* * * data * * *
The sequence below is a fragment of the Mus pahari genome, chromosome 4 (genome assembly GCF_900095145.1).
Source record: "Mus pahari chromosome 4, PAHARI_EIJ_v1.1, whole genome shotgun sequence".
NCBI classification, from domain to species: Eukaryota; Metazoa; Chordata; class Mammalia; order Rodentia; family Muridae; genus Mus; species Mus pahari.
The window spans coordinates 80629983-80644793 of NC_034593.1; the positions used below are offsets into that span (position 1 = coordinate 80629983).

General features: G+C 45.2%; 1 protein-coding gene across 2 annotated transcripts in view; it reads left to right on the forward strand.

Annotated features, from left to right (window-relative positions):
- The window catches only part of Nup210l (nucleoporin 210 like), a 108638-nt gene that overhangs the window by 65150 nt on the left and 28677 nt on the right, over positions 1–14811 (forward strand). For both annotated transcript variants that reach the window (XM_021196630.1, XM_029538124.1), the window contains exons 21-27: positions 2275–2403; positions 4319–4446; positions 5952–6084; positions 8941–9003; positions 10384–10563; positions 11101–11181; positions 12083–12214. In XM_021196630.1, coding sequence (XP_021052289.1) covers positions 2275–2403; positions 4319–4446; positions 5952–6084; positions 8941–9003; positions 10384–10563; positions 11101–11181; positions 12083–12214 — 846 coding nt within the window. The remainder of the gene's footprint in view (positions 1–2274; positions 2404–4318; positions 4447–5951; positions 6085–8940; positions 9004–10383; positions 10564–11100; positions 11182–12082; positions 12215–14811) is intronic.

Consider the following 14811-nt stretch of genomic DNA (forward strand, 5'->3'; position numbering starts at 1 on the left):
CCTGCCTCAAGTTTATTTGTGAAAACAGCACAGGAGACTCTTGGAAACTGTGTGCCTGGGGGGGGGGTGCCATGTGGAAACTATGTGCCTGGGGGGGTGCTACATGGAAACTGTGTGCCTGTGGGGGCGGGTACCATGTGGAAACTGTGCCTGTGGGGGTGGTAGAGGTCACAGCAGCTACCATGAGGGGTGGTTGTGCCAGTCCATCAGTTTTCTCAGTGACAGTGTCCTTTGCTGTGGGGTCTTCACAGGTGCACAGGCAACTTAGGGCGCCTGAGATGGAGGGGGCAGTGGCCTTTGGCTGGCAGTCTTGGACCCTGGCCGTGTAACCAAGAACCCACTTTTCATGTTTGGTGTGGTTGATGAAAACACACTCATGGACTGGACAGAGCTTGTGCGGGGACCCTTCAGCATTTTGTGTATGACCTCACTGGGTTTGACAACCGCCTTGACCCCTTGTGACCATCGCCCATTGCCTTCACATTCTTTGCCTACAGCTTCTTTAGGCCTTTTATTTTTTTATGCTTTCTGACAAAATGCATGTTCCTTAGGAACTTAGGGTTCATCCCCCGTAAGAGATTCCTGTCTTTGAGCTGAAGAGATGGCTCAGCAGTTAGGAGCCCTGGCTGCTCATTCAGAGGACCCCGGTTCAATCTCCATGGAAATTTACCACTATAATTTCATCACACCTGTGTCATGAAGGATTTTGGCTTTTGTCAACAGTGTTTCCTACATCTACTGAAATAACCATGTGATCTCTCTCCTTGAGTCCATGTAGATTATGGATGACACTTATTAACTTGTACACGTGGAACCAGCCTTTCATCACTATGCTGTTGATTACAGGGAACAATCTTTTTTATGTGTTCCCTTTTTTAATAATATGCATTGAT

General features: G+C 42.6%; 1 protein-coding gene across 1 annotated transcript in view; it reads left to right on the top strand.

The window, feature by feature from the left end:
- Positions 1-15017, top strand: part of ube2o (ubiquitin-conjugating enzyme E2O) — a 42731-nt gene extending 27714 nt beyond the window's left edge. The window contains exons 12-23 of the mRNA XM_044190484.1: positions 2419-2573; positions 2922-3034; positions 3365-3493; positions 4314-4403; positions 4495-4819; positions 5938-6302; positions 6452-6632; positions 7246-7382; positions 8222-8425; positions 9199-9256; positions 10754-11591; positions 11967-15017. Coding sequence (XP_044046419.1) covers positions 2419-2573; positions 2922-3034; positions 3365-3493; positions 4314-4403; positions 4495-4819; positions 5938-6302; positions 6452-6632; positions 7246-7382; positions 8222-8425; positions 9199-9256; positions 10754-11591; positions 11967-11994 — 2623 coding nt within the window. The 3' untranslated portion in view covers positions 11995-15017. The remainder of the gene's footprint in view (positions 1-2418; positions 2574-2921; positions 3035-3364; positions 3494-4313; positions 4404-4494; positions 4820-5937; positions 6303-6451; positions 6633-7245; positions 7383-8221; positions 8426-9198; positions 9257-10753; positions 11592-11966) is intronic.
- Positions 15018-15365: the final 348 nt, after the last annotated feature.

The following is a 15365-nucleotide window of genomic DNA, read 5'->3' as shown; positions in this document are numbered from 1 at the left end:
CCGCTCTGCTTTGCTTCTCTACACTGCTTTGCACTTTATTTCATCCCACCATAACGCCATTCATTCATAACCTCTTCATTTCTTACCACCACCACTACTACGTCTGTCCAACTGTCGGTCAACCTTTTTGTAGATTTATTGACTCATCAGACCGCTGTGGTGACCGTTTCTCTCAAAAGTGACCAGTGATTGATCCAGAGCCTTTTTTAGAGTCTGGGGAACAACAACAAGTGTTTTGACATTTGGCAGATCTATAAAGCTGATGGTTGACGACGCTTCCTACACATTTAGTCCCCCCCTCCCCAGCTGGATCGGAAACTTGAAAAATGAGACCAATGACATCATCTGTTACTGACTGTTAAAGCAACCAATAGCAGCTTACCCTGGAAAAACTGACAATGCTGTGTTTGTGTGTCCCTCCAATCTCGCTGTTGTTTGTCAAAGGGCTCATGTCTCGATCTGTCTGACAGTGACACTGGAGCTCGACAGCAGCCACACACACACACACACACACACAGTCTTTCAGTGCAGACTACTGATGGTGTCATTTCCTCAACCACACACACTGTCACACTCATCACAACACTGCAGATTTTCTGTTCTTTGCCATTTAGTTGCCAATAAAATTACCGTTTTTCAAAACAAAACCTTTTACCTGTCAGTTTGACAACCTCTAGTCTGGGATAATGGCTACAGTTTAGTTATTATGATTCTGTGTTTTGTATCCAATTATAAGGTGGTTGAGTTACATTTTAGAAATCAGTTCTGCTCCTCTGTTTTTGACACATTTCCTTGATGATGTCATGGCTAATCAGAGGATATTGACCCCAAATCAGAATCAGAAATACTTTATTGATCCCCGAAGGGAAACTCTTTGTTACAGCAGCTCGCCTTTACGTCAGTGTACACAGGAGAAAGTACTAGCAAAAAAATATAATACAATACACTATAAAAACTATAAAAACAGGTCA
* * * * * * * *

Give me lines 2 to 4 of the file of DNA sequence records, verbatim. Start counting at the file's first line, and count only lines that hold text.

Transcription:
Source record: "Mus pahari chromosome 4, PAHARI_EIJ_v1.1, whole genome shotgun sequence".
NCBI classification, from domain to species: Eukaryota; Metazoa; Chordata; class Mammalia; order Rodentia; family Muridae; genus Mus; species Mus pahari.
The window spans coordinates 80629983-80644793 of NC_034593.1; the positions used below are offsets into that span (position 1 = coordinate 80629983).